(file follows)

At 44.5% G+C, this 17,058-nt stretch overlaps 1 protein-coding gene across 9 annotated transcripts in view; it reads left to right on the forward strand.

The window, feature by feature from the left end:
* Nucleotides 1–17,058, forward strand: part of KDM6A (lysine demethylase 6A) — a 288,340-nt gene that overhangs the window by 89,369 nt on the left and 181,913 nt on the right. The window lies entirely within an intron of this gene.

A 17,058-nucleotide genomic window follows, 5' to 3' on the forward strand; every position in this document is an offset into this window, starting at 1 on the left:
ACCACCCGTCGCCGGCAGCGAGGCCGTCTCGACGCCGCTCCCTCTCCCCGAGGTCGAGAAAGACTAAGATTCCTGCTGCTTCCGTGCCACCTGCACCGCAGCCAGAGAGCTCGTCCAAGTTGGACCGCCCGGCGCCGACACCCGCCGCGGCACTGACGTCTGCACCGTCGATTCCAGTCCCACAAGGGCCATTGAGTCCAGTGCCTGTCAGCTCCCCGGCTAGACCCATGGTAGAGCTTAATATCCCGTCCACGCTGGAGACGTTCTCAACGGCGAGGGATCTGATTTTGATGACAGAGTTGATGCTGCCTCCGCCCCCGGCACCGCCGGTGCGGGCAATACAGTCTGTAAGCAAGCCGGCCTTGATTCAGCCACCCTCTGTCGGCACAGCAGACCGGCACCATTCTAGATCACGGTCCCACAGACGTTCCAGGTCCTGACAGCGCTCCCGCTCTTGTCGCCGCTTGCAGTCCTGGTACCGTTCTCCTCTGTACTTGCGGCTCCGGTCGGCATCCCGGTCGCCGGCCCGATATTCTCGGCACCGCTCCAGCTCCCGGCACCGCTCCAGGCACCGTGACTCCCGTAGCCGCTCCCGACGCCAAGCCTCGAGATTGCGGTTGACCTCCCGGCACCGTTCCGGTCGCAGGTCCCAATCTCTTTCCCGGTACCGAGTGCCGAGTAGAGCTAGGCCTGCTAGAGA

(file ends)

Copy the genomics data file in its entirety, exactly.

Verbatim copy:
At 44.5% G+C, this 17,058-nt stretch overlaps 1 protein-coding gene across 9 annotated transcripts in view; it reads left to right on the forward strand.

The window, feature by feature from the left end:
* Nucleotides 1–17,058, forward strand: part of KDM6A (lysine demethylase 6A) — a 288,340-nt gene that overhangs the window by 89,369 nt on the left and 181,913 nt on the right. The window lies entirely within an intron of this gene.

A 17,058-nucleotide genomic window follows, 5' to 3' on the forward strand; every position in this document is an offset into this window, starting at 1 on the left:
ACCACCCGTCGCCGGCAGCGAGGCCGTCTCGACGCCGCTCCCTCTCCCCGAGGTCGAGAAAGACTAAGATTCCTGCTGCTTCCGTGCCACCTGCACCGCAGCCAGAGAGCTCGTCCAAGTTGGACCGCCCGGCGCCGACACCCGCCGCGGCACTGACGTCTGCACCGTCGATTCCAGTCCCACAAGGGCCATTGAGTCCAGTGCCTGTCAGCTCCCCGGCTAGACCCATGGTAGAGCTTAATATCCCGTCCACGCTGGAGACGTTCTCAACGGCGAGGGATCTGATTTTGATGACAGAGTTGATGCTGCCTCCGCCCCCGGCACCGCCGGTGCGGGCAATACAGTCTGTAAGCAAGCCGGCCTTGATTCAGCCACCCTCTGTCGGCACAGCAGACCGGCACCATTCTAGATCACGGTCCCACAGACGTTCCAGGTCCTGACAGCGCTCCCGCTCTTGTCGCCGCTTGCAGTCCTGGTACCGTTCTCCTCTGTACTTGCGGCTCCGGTCGGCATCCCGGTCGCCGGCCCGATATTCTCGGCACCGCTCCAGCTCCCGGCACCGCTCCAGGCACCGTGACTCCCGTAGCCGCTCCCGACGCCAAGCCTCGAGATTGCGGTTGACCTCCCGGCACCGTTCCGGTCGCAGGTCCCAATCTCTTTCCCGGTACCGAGTGCCGAGTAGAGCTAGGCCTGCTAGAGA